South Korea’s presidential election is coming up on May 9, and some supporters of break-away conservative candidates are using Donald Trump to make campaign appeals. Like most events that feature Donald Trump, it is chaotic.
Her party quickly rebranded itself as the Korean Liberty Party, and Hong Jun-pyo, governor of South Gyeongsang Province, which borders Busan, was nominated as the KLP’s candidate for president in a primary that featured a paucity of strong conservative candidates. Former UN Secretary Ban Ki-moon briefly flirted with the idea of running for president as the conservative standard bearer, but apparently 2017, the year when the party is emerging disgraced from a major corruption scandal, just didn’t attract many takers. Hong is polling between 7-13 percent in recent polls.
Already Korean conservatives were divided by disaffection with Park. Even before the scandal was uncovered, the Baerun Party emerged as a group of conservatives in the National Assembly who didn’t strongly support Park. Now it includes 33 legislators and draws 3-4 percent of the vote.
Still, over a month after Park was removed from office, the grassy square outside of City Hall Station is filled with older conservatives waving Korean and American flags while bemoaning what they consider “a conspiracy to communize the South under the pretext of the unjustifiable presidential impeachment,” as a sign says.
Representing the Saenuri supporters who still can’t let go of impeachment is Rep. Cho Won-jin, a legislator who has newly constituted a party with the name Saenuri and says he will “punish those who led her impeachment and seek Park’s release.”
But even the new Saenuri Party isn’t enough to satisfy all never-let-go conservatives. So on April 19, outside Sinchon Station, a university district nearby Yonsei and Ihwa universities lined with bars and restaurants, flag-waving middle-aged and senior Koreans campaigned for Nam Jae-jun, who served as leader of the National Intelligence Service under Park.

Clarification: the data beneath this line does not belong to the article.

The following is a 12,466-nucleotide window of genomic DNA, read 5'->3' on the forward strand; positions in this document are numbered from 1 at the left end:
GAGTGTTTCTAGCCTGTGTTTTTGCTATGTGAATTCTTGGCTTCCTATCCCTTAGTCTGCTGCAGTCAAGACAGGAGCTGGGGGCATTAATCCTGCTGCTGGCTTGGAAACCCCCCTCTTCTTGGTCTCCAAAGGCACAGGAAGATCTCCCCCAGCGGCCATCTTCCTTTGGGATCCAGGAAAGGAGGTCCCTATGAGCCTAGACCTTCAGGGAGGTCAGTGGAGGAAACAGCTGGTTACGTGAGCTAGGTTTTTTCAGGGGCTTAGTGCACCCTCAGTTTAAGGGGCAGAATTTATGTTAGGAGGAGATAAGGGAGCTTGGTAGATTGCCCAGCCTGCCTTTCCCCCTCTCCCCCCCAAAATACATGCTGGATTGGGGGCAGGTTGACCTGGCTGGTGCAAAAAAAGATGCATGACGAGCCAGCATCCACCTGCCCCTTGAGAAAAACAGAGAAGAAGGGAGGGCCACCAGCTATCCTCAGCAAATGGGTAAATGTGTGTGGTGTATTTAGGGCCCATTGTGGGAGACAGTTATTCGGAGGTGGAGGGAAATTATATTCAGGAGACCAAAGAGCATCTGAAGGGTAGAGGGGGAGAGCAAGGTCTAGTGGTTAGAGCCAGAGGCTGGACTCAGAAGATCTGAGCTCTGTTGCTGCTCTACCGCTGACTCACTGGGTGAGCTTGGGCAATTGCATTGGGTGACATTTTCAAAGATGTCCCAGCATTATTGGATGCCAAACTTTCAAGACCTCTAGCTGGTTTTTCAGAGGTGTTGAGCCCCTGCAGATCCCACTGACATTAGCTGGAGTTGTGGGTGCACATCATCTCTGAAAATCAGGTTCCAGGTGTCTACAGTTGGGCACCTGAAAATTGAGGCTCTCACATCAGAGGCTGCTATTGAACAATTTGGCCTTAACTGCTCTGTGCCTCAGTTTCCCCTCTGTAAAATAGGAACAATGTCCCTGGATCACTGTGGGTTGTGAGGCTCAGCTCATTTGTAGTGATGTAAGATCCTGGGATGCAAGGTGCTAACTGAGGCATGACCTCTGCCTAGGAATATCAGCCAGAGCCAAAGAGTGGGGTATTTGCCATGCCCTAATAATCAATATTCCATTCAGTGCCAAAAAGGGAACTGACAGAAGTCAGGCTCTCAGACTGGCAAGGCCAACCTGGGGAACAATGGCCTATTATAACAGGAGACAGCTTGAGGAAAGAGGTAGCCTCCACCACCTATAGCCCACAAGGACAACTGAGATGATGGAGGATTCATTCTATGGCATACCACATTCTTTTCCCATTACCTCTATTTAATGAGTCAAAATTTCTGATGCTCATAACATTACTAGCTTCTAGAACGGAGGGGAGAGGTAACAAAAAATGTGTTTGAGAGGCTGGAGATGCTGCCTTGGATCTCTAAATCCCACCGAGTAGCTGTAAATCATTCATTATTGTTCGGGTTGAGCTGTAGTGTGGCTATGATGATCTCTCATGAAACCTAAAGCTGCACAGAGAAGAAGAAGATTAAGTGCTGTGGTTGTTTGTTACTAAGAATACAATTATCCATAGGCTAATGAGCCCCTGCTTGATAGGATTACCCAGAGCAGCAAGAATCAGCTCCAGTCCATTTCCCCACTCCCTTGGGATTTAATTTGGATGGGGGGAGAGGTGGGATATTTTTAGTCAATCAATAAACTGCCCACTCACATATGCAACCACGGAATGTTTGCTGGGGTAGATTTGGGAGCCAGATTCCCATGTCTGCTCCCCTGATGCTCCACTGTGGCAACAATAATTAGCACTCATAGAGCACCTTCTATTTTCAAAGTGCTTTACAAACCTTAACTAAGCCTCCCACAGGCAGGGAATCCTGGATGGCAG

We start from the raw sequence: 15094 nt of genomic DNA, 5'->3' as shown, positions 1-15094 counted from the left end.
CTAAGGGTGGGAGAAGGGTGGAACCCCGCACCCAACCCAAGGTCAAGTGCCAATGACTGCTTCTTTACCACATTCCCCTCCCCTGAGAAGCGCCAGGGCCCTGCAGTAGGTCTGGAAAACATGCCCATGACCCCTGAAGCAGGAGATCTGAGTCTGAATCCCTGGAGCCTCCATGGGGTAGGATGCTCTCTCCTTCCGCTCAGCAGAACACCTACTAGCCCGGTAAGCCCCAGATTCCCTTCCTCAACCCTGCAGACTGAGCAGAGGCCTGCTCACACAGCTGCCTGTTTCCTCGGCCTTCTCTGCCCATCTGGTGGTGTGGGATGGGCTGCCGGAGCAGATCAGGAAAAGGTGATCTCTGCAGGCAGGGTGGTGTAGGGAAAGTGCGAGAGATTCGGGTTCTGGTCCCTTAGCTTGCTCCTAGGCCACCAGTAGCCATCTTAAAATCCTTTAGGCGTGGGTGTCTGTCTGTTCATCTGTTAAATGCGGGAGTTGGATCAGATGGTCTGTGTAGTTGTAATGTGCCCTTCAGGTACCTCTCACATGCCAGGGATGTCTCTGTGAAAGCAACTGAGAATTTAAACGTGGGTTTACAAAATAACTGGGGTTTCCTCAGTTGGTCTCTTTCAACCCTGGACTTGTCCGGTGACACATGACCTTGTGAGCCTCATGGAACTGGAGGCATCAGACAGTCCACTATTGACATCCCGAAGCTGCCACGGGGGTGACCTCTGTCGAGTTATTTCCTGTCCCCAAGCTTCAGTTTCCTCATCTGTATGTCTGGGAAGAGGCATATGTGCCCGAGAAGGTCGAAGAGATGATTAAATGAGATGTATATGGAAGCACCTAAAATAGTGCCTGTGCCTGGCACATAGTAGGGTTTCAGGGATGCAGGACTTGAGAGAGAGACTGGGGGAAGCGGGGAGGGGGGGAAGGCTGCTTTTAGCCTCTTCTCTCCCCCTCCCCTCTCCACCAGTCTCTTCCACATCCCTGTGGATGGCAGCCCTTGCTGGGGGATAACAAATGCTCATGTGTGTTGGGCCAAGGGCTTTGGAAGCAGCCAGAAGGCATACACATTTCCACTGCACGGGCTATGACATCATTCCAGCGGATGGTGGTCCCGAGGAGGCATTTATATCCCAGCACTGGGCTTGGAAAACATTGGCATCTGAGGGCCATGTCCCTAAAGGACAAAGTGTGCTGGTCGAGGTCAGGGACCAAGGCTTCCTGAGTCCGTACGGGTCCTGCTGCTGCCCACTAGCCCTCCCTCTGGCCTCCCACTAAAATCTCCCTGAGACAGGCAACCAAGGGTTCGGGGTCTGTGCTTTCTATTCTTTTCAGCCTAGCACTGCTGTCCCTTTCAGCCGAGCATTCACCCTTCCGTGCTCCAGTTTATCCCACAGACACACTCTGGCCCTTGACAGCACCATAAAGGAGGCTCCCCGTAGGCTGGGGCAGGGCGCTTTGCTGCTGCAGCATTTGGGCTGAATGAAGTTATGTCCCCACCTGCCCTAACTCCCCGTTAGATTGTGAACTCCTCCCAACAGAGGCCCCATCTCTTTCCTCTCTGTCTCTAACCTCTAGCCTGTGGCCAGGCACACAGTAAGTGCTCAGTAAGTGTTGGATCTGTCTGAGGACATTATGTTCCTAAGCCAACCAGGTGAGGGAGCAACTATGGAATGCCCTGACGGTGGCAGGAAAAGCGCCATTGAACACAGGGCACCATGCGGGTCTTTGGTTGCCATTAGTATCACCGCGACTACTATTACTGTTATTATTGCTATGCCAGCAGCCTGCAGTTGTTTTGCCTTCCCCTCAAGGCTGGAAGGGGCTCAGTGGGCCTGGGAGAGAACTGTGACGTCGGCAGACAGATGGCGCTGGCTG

Nam, who represents the Unification Korea Party (or Patriotic Korea Party), said in 2013, “Unification is possible in 2015. Let’s die together to bring about the unification of our land under liberal democracy.”
Besides waving American flags, his small group of supporters (no more than four dozen in a photo) displayed signs associating themselves with Donald Trump and U.S. Vice President Mike Pence.
“Make America Great Again by One Free Korea,” a sign said. (“One Free Korea” appears to be yet another interpretation of their party name.)
Trump’s aggressive style appeals to older Korean conservatives, especially those who still support Park. At a pro-Park rally on March 1, I noticed messages about the “lying media.” The press is a “weapon of mass murder,” one sign said.
Meanwhile, on the liberal and moderate side, there is a divide between the traditional liberals of the Minjoo Party, led by Moon Jae-in, and the reformist neo-liberals of the People’s Party, led by Ahn Cheol-soo. The People’s Party also appears to attract some conservatives who are either disenchanted with conservative leadership or who are voting strategically to stop Moon, who was an aide to controversial president Roh Myun-hoo. Roh was beloved by liberals but hated by conservatives for continuing Kim Dae-jung’s Sunshine Policy towards North Korea and publicly defending “anti-Americanism” in a national TV interview. After securing his party’s nomination, Ahn surged briefly, besting Moon in three polls, but recent polls have stabilized with Moon polling in the high 30’s or low 40’s, and Anh polling in the low-to-mid 30’s.
One notable thing about Korean campaign posters is that they all include the number of the candidate on the ballot. In Korea, candidates are listed on the ballot by representation in the legislature (largest party to smallest), and candidates for parties with no representatives are listed by lottery. That puts Moon at number one, Hong at number two, and Ahn at number three on the ballot.
This is different with the U.S., where each state does its own thing with the ballot. Many states list in proportional order either to their last presidential election or statewide elections. Minnesota lists in reverse proportional order (for major party candidates). Some states, like Ohio, randomly order ballots differently in voting areas across the state. Scholarship is divided about if and to what degree being number one on the ballot helps the candidate in a national election.